By Meghan Faulkner
September 20, 2019

More than 7 years after CREW filed an FEC complaint against Americans for Job Security, a dark money giant, the FEC has reached a conciliation agreement with the group.  AJS spent millions on political ads following the 2010 Citizens United decision, which weakened restrictions on independent expenditures and other election-related spending by corporations.  The agreement will require AJS to disclose their donors from 2010, when they were one of the biggest dark money groups in the country. 

Following the Citizens United ruling, dark money groups began spending millions on political ads, and a number of them violated the requirement to register as political committees and disclose their donors and expenditures to the FEC. 

AJS took advantage of the ruling more than most, and was one of the top five dark money spenders during both the 2010 and 2012 election cycles, spending more than $25 million on independent expenditures and electioneering communications in those cycles. Their spending for the 2010 cycle on political ads alone totaled $9.5 million. That figure includes both independent expenditures (IEs), which are ads explicitly advocating for or against the election of a candidate, and electioneering communications (ECs), which are ads referring to candidates, run close to their election, and targeting their electorate. The ECs included requests to “call” candidates not currently serving in office to make requests about federal policy the candidate could only implement if elected, making them clearly political in nature. 

CREW filed its FEC complaint in March 2012, alleging that AJS was in fact a political committee because  of its extensive spending on IEs and ECs in 2010. Groups whose major purpose is influencing elections must register as political committees, and AJS spending more than 70% of their expenditures in a year on political ads clearly qualified them as a political committee. Political committees are required to register with the FEC, and regularly disclose their donors and spending. AJS failed to do so, and CREW filed our initial complaint with the FEC asking them to take action and enforce the law. 

The FEC deadlocked on both our AJS complaint and a similar one CREW filed about American Action Network. According to the three Republican commissioners who voted against pursuing enforcement, AJS’s ECs could not establish that the organization’s purpose was to influence elections because ECs are unrelated to elections, despite the ads being “electioneering” communications. The three commissioners also believed that AJS’s pre-Citizens United spending, dating back to its founding more than a decade earlier–when the organization’s activity could not legally include campaign activity–were relevant to showing what AJS’s primary purpose was in 2010 after the Supreme Court decision and after AJS began to spend millions on campaigns. So we sued the FEC for its failure to enforce the law. When the district court ruled in our favor in 2016, it found the Republican commissioners’ analysis “blinks reality,” and agreed that ECs should be included as political activity in the determination of the group’s purpose. The court ordered the FEC to reopen our case against AJS.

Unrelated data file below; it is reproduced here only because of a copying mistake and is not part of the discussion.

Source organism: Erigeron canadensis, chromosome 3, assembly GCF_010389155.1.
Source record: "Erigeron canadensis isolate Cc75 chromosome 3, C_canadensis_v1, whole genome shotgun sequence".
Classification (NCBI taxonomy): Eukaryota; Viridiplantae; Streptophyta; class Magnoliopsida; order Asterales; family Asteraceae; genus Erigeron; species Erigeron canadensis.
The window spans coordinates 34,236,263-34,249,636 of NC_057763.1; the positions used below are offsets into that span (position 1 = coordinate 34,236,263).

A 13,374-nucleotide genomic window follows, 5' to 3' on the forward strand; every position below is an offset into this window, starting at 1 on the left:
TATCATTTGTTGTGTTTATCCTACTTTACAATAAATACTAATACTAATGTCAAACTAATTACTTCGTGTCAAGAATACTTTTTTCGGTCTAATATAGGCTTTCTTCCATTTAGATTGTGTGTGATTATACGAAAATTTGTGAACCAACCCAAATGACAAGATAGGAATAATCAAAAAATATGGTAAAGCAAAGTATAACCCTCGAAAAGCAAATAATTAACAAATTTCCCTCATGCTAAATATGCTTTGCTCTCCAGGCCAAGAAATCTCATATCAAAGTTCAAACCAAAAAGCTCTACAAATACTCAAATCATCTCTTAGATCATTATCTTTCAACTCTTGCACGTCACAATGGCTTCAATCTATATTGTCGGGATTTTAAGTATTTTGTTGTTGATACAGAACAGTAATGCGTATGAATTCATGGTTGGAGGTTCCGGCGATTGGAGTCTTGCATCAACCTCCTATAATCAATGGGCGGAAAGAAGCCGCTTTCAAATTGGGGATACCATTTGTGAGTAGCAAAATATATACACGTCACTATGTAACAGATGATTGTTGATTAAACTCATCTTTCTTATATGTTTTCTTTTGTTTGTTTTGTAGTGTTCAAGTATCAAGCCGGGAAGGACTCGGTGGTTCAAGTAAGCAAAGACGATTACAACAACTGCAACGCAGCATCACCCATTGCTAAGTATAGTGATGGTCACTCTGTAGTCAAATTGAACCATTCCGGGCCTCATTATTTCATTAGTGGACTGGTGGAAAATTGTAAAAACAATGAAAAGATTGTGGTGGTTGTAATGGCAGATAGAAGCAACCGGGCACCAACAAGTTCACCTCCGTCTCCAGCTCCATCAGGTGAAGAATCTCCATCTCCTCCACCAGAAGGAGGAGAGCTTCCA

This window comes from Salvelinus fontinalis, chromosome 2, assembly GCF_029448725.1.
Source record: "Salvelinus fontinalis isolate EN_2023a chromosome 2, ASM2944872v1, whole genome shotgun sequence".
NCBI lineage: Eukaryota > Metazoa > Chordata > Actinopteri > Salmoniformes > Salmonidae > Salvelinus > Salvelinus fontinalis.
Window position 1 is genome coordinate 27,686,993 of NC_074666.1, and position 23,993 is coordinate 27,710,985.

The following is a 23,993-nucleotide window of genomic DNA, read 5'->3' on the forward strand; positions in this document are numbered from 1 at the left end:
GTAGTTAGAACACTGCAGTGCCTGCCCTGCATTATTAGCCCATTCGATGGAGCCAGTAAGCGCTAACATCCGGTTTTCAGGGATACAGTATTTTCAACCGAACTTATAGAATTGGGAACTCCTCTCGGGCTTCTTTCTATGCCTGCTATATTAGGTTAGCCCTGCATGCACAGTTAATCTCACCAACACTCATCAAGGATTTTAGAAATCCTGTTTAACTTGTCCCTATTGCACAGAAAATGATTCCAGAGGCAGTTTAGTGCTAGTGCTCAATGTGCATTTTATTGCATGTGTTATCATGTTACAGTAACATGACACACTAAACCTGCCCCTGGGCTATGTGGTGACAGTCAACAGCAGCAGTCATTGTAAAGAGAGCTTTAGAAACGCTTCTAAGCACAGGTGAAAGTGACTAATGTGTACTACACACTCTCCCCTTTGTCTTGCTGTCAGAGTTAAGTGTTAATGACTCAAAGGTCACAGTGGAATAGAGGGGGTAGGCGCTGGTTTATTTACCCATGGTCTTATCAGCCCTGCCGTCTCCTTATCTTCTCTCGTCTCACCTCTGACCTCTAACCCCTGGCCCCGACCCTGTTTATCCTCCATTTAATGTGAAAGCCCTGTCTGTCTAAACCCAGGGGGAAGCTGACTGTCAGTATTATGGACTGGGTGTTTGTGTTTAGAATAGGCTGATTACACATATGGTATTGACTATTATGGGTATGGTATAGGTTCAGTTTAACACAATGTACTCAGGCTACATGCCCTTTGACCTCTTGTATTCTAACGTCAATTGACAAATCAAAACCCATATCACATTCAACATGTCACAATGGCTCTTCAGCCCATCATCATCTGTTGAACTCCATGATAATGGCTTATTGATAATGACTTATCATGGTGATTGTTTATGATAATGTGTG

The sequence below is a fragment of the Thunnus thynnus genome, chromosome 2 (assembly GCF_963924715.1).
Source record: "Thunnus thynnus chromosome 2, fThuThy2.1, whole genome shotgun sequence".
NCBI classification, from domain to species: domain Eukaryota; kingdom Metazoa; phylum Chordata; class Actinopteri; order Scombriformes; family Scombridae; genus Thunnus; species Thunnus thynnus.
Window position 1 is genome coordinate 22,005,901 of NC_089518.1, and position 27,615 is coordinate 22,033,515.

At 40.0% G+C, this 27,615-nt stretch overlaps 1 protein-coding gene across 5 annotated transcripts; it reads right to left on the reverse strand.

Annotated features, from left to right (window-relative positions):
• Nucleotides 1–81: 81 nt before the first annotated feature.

In the subsequent years, CREW sued the FEC twice more for their inaction, and last week, we received notice that the FEC had finally reached an agreement with AJS. 

Although it took more than 7 years, and required 3 lawsuits, ultimately the FEC adopted CREW’s initial position from 2012: that ECs can qualify a group as a political committee and that a group’s status as a political committee can be determined based on one year of its spending. AJS claimed it is now defunct and has no ability to raise additional funds, so the agreement does not include a fine, but the group will be disclosing their donors and expenditures starting from 2010, when it was at its dark money peak. 

This decision is groundbreaking– it marks the first time a dark money organization has been found to be a political committee since Citizens United, and it means that they are required to disclose their donors and spending. If a dark money giant like AJS can be held to account, it sets a new and clear precedent that dark money will not remain entirely unchecked. 

CREW has filed complaints and lawsuits related to many of the largest dark money groups that took advantage of the Citizens United ruling, including American Action Network, Crossroads GPS, the American Conservative Union, American Future Fund, and the 60 Plus Association. We’ve had several wins in those cases both at the agency and in court, generating record breaking fines, reinstating broad disclosure statutes ignored for decades, and setting new paths for private Americans to protect themselves from dark money when the FEC proves incapable. CREW’s victory in AJS is yet another example. The fact that it took so many years, and so many lawsuits, for this decision to finally be made illustrates how broken our campaign finance system is. If nothing changes at the FEC or in our campaign finance laws, it may well continue to take nearly a decade for legally mandated disclosures to actually be made. Though this AJS decision is a huge win for transparency, it also underscores the urgent need for reform.   

Photo by Tax Credits.